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Hullabaloo


Monday, May 07, 2018

 

Where is all the money going?

by Tom Sullivan


Image by Picutres of Money, CC BY-SA 2.0 via Flickr.

Gigantism may or may not precede extinction over time. A more immediate question is, extinction for whom?

Axios reports that as tight as the labor market seems, corporations seem determined to hold on to their high profits for as long as possible before sharing with the workers producing them. The growing consensus, writes Steve LeVine, is because they can:

"As long as firms have the clout to hold back pay increases, they will," Jared Bernstein, chief economic adviser to Vice President Joe Biden during the Obama administration, told Axios today.
The standard narrative for explaining the lag in pay is lower productivity growth and increasing automation. Mark Zandi, chief economist at Moody's Analytics, however, cites less-noted statistics that suggest wages may be slowly catching up. At least in the short term.

Bernstein believes there is still slack in the job market, but adds that some of the remaining workers face barriers to reentry including "health or skill deficits, criminal records and long periods of joblessness. Others live in places where there aren’t enough jobs." (That last part lawmakers overlook when imposing nationwide measures forcing those on public assistance to look harder for jobs that don't exist in their communities.) But lack of bargaining power, Bernstein writes, contributes to the lag in wage increases. Monopolistic concentration and low union membership allows large corporations to fend off wage increases.

For all the backslapping over the official unemployment rate declining below four percent, wage growth continues to lag over time. In a paper presented at the University of Chicago last month, economist Simcha Barkai noted a 10 percent decline in the share of income going to labor over the last 30 years. Matt Stoller writes that while there is some evidence for cheap Chinese imports depressing wages, as well as the expansion in the use of robots, Barkai found no evidence robot use is holding down wages:
So where is all the money going? "Profits have been rising over time," Barkai said last week. And he put a number on it. "To give you a sense of how large these profits are, if you look over the past 30 years... per worker, how much have these dollars increased? It's about $14,000 per worker. And that's a really big number because, in 2014, personal median income was about $28,000." Barkai's models show that this effect is more pronounced in concentrated industries and less pronounced in competitive ones. Had concentration remained at the levels we saw 30 years earlier, one model in his paper suggested that wages, output, and investment would be substantially higher.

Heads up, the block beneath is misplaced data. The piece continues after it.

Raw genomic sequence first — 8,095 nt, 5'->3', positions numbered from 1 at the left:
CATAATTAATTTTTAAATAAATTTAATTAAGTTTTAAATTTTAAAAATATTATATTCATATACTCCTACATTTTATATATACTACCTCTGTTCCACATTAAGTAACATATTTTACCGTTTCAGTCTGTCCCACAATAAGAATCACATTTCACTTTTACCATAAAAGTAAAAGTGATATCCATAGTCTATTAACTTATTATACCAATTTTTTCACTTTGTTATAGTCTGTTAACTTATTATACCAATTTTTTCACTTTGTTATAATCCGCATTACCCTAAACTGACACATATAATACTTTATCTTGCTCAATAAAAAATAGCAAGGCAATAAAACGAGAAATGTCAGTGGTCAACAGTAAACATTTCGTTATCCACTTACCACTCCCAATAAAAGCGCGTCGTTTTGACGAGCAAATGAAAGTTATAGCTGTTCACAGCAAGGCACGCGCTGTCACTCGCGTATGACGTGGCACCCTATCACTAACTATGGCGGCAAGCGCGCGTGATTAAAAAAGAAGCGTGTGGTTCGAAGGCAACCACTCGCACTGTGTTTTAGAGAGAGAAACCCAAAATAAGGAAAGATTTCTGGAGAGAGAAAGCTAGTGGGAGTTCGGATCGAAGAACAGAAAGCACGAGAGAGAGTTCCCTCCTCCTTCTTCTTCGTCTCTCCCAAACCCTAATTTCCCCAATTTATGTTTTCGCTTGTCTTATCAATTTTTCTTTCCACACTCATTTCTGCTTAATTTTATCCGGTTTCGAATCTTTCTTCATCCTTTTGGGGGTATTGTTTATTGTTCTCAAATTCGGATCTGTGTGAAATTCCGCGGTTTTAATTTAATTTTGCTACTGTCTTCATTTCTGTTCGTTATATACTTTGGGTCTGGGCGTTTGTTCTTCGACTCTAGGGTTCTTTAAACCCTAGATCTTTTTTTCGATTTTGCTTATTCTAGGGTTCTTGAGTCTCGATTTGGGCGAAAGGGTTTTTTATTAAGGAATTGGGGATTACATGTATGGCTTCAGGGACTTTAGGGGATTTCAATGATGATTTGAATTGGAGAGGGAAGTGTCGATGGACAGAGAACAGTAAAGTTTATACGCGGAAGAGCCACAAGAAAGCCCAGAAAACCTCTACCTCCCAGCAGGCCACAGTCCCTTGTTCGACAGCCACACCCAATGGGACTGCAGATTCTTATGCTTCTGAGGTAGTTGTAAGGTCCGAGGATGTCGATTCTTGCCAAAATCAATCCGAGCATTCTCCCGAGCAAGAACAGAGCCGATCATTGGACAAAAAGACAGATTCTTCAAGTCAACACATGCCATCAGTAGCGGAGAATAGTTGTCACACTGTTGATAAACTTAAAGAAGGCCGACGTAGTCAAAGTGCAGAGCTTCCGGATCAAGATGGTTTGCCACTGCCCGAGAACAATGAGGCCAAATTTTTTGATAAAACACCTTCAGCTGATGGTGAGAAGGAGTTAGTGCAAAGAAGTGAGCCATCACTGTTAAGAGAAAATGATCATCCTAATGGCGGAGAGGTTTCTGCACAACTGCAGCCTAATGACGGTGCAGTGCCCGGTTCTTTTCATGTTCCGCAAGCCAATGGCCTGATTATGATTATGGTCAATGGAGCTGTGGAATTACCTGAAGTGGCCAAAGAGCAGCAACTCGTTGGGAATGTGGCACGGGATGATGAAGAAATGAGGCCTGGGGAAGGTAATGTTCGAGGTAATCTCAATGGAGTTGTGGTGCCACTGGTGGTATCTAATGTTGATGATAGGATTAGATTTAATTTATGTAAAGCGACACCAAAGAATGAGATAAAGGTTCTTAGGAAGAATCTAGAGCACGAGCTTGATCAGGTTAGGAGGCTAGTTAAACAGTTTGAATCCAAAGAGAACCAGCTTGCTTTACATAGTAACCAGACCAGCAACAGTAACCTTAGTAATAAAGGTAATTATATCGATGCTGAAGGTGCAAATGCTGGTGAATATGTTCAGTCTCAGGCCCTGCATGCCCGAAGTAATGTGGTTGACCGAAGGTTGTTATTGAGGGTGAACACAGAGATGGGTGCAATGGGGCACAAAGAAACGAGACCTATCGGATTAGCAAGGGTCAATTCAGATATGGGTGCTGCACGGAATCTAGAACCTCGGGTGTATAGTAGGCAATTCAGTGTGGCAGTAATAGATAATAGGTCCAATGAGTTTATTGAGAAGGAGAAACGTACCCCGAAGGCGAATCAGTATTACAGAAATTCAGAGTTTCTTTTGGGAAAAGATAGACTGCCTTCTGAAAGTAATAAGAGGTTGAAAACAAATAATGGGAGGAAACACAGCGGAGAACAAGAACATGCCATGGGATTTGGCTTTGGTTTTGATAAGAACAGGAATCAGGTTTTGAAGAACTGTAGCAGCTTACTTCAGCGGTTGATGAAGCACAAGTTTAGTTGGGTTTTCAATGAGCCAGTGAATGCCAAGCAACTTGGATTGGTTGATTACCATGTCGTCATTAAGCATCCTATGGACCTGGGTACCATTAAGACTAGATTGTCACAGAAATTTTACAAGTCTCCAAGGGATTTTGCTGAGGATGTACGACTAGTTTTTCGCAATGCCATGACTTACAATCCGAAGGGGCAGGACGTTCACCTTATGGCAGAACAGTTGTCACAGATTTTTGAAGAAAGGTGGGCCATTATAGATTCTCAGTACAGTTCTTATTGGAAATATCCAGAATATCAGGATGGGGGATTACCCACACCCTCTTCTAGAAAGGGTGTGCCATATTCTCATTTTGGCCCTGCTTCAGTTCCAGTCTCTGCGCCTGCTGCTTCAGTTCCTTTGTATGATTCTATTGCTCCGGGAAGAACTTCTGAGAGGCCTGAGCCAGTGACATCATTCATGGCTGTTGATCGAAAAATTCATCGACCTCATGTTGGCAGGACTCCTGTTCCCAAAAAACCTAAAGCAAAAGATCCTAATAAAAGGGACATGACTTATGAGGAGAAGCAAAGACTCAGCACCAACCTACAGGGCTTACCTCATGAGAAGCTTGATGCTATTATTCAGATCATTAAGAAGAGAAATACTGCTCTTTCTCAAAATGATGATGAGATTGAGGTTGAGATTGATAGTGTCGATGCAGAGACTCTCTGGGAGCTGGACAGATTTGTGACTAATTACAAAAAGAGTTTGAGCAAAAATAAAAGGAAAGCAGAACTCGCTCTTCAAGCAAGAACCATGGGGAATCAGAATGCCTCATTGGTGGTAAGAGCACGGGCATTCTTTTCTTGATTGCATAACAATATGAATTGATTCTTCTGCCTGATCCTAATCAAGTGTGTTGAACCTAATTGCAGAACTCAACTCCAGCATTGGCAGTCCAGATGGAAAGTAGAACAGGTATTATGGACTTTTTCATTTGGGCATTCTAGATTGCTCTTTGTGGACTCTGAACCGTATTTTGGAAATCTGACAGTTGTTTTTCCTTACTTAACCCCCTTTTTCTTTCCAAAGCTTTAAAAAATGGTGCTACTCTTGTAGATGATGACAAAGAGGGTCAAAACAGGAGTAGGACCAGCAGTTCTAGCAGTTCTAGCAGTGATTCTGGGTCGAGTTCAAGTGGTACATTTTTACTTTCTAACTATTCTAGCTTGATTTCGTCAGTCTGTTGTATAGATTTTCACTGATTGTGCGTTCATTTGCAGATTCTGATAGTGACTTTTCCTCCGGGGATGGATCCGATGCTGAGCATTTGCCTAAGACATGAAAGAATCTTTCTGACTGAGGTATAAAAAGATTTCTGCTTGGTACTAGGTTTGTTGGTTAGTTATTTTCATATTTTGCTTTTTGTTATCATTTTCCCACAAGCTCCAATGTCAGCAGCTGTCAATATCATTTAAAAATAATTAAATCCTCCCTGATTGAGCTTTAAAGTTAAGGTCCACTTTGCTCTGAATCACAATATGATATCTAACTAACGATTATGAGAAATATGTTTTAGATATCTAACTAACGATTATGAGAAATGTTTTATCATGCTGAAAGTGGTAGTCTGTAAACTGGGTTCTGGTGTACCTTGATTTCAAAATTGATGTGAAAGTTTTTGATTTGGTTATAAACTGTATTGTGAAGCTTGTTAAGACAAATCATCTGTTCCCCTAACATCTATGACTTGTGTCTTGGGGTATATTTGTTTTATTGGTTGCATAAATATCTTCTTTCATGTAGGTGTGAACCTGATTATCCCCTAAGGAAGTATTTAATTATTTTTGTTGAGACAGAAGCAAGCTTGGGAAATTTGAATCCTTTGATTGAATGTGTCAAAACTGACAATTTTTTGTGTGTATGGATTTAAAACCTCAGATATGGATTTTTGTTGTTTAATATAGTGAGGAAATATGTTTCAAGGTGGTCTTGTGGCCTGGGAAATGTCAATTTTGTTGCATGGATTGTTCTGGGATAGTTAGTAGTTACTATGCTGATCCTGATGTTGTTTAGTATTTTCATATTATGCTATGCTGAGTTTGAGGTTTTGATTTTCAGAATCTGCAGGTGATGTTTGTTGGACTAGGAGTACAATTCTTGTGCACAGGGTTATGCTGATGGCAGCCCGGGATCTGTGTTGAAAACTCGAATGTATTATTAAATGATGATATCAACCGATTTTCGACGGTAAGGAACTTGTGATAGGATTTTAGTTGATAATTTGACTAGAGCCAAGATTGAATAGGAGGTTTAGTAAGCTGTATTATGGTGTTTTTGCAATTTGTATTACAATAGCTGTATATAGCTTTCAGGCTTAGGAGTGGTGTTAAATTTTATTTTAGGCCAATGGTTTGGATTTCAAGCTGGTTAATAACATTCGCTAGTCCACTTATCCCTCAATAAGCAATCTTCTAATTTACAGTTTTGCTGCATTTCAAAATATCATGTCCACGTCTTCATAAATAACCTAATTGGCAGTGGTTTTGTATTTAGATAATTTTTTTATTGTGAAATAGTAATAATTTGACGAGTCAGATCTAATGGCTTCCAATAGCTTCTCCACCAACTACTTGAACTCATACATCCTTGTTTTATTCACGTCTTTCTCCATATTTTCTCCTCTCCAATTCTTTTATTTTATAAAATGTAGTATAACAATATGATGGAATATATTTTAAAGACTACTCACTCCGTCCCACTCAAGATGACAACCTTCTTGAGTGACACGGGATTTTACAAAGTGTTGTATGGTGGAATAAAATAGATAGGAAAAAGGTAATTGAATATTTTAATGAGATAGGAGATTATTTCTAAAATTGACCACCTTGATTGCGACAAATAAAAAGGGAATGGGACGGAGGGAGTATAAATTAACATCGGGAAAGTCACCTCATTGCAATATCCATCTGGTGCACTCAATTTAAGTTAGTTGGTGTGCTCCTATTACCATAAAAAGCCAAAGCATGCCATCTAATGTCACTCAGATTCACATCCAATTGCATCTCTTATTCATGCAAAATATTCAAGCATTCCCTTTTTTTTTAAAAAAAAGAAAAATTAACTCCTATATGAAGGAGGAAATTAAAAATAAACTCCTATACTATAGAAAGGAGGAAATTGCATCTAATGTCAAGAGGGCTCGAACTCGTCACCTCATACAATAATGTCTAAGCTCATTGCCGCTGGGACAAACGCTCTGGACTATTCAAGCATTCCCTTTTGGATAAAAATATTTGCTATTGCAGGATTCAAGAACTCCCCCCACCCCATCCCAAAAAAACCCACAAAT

That they are not may be a function of policy rather than globalization pressures and changes in technology. Sabeel Rahman, Assistant Professor of Law at Brooklyn Law School, studies the interaction between money and democracy. He told the conference, "Economic power and concentration increases inequality while also undermining economic dynamism." It is no accident. Antitrust enforcement is all but dead.

David Dayen ("Chain of Title: How Three Ordinary Americans Uncovered Wall Street's Great Foreclosure Fraud") concurs that political corruption and market concentration go hand-in-glove. Writing at The Nation, Dayen observes, "Concentrated economic power begets concentrated political power, with big business rigging the game in its favor." Julie Morgan and Rohit Chopra argue in their report for the Roosevelt Institute, "Unstacking the Deck," the problem is not simply money in politics, but money in government. Chopra tells Dayen, "as Congress reduced its level of activity, [industry influence] has shifted much of the energy to executive and regulatory agencies.”

Jeff Spross writes at The Week that the price and inflation spikes of the 1970s translated into radical policy changes in the 1980s:
Many businesses hated high wage growth; it translates into higher labor costs. Not surprisingly, in the 1970s, an organized business lobby first really emerged on a national scale, pushing for deregulation and a rollback of worker power. Unionization levels began to decline in earnest, as businesses got serious about beating back labor. The turn toward right-wing economic policy began, culminating in the Reagan revolution.

Fed Chair Paul Volcker crushed inflation by hiking interest rates into the stratosphere. This set off a massive recession in 1981 — rivaling the 2008 collapse in some ways. Millions of working-class Americans were thrown out of jobs for years, and already-struggling unions went into a tailspin.
American macroeconomic policymaking since the start of the Reagan era, writes Spross, "is built on the implicit assumption that properly managing the economy requires breaking workers' bargaining power and continuously swatting down their demands for better compensation." Spross concludes:
This wasn't the result of a failed economic strategy. It was the result of a successful one. Now we have low unemployment and low inflation and booming business profits. And it's all made possible by widespread stagnation in living standards for everyone in the middle class on down. Workers can no longer put serious pressure on their employers: They've been scattered, demoralized, stripped of their unions, and transformed into disposable commodities.
The sitting president won his office by appealing to the simmering grievances of middle class Americans. He blamed globalization, foreigners, and bad deals with foreign countries for their feeling left behind and disposable. We are animals. We identify enemies by their faces more easily than adverse policy decisions. Policies have no faces, but they can have fat wallets.

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